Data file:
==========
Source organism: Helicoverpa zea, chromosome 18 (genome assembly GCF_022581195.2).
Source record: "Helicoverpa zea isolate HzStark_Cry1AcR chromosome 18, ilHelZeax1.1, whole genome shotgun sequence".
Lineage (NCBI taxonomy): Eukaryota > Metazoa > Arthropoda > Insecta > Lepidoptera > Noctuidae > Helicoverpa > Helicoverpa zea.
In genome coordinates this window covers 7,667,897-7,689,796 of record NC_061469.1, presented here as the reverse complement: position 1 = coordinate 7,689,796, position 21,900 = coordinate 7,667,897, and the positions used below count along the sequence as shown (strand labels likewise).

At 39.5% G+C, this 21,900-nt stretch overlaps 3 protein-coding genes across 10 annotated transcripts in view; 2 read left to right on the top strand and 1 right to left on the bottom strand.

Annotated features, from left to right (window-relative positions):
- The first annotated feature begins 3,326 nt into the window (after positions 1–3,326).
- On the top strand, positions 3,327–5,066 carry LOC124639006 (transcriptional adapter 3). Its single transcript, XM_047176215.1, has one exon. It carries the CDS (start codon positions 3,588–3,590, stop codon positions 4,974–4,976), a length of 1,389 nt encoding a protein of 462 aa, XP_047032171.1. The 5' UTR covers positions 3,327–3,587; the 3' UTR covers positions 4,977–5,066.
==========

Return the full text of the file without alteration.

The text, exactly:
Source organism: Helicoverpa zea, chromosome 18 (genome assembly GCF_022581195.2).
Source record: "Helicoverpa zea isolate HzStark_Cry1AcR chromosome 18, ilHelZeax1.1, whole genome shotgun sequence".
Lineage (NCBI taxonomy): Eukaryota > Metazoa > Arthropoda > Insecta > Lepidoptera > Noctuidae > Helicoverpa > Helicoverpa zea.
In genome coordinates this window covers 7,667,897-7,689,796 of record NC_061469.1, presented here as the reverse complement: position 1 = coordinate 7,689,796, position 21,900 = coordinate 7,667,897, and the positions used below count along the sequence as shown (strand labels likewise).

At 39.5% G+C, this 21,900-nt stretch overlaps 3 protein-coding genes across 10 annotated transcripts in view; 2 read left to right on the top strand and 1 right to left on the bottom strand.

Annotated features, from left to right (window-relative positions):
- The first annotated feature begins 3,326 nt into the window (after positions 1–3,326).
- On the top strand, positions 3,327–5,066 carry LOC124639006 (transcriptional adapter 3). Its single transcript, XM_047176215.1, has one exon. It carries the CDS (start codon positions 3,588–3,590, stop codon positions 4,974–4,976), a length of 1,389 nt encoding a protein of 462 aa, XP_047032171.1. The 5' UTR covers positions 3,327–3,587; the 3' UTR covers positions 4,977–5,066.